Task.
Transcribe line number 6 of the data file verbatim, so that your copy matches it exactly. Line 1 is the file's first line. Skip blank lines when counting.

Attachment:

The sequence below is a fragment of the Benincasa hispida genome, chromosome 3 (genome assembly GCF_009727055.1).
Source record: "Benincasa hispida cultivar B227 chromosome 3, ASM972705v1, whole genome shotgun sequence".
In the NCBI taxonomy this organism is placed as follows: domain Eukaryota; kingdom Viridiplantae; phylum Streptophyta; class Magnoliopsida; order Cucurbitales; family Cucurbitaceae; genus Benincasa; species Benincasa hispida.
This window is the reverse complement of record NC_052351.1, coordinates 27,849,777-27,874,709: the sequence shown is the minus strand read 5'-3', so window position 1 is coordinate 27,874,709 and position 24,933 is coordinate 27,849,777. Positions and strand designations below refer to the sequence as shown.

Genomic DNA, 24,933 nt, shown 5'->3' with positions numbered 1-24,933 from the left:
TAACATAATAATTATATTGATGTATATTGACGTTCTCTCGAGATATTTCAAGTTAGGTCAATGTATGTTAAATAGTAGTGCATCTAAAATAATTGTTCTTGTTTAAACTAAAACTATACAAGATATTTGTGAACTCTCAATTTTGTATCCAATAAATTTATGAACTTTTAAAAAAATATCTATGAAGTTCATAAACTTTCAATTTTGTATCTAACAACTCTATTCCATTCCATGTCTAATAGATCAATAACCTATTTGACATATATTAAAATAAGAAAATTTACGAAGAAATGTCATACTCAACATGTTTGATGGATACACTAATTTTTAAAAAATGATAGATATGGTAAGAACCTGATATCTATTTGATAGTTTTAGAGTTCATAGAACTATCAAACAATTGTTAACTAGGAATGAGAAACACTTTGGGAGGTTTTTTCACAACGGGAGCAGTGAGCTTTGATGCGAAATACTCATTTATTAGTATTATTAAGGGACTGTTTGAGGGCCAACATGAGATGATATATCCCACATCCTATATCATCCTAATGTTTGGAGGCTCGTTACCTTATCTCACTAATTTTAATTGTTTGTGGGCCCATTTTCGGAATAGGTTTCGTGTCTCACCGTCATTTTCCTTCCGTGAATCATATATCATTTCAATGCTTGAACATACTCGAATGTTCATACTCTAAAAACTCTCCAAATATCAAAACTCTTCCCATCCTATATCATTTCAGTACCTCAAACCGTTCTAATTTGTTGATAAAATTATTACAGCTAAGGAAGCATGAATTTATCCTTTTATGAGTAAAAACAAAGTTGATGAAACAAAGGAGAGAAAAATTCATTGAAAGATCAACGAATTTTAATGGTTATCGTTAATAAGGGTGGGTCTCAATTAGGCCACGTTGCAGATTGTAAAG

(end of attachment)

TAACATAATAATTATATTGATGTATATTGACGTTCTCTCGAGATATTTCAAGTTAGGTCAATGTATGTTAAATAGTAGTGCATCTAAAATAATTGTTCTTGTTTAAACTAAAACTATACAAGATATTTGTGAACTCTCAATTTTGTATCCAATAAATTTATGAACTTTTAAAAAAATATCTATGAAGTTCATAAACTTTCAATTTTGTATCTAACAACTCTATTCCATTCCATGTCTAATAGATCAATAACCTATTTGACATATATTAAAATAAGAAAATTTACGAAGAAATGTCATACTCAACATGTTTGATGGATACACTAATTTTTAAAAAATGATAGATATGGTAAGAACCTGATATCTATTTGATAGTTTTAGAGTTCATAGAACTATCAAACAATTGTTAACTAGGAATGAGAAACACTTTGGGAGGTTTTTTCACAACGGGAGCAGTGAGCTTTGATGCGAAATACTCATTTATTAGTATTATTAAGGGACTGTTTGAGGGCCAACATGAGATGATATATCCCACATCCTATATCATCCTAATGTTTGGAGGCTCGTTACCTTATCTCACTAATTTTAATTGTTTGTGGGCCCATTTTCGGAATAGGTTTCGTGTCTCACCGTCATTTTCCTTCCGTGAATCATATATCATTTCAATGCTTGAACATACTCGAATGTTCATACTCTAAAAACTCTCCAAATATCAAAACTCTTCCCATCCTATATCATTTCAGTACCTCAAACCGTTCTAATTTGTTGATAAAATTATTACAGCTAAGGAAGCATGAATTTATCCTTTTATGAGTAAAAACAAAGTTGATGAAACAAAGGAGAGAAAAATTCATTGAAAGATCAACGAATTTTAATGGTTATCGTTAATAAGGGTGGGTCTCAATTAGGCCACGTTGCAGATTGTAAAG